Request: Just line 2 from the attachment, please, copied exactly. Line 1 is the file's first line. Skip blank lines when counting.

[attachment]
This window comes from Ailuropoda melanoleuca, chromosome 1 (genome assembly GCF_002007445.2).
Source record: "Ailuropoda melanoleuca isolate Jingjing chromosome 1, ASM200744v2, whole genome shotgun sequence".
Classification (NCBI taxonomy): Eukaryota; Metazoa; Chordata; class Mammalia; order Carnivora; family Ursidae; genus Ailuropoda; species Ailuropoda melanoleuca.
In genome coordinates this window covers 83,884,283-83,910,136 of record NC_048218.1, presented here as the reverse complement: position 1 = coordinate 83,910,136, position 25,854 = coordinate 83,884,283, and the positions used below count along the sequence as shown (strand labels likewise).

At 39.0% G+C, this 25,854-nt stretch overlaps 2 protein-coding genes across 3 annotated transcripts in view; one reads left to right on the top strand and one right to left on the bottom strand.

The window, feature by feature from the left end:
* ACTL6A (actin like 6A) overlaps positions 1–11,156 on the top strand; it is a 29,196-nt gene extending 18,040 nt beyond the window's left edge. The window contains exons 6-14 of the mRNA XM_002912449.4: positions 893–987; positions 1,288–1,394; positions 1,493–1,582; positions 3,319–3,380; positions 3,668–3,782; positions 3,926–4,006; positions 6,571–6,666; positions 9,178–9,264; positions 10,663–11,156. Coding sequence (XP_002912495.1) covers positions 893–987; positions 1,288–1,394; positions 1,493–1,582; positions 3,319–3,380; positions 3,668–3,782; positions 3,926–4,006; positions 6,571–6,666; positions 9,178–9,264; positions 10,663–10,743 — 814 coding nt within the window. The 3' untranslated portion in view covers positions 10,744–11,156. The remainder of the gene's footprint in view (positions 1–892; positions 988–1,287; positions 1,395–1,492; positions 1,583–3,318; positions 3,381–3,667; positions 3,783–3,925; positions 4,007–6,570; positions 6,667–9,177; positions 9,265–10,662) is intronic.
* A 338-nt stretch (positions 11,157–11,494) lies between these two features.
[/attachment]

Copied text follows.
Source record: "Ailuropoda melanoleuca isolate Jingjing chromosome 1, ASM200744v2, whole genome shotgun sequence".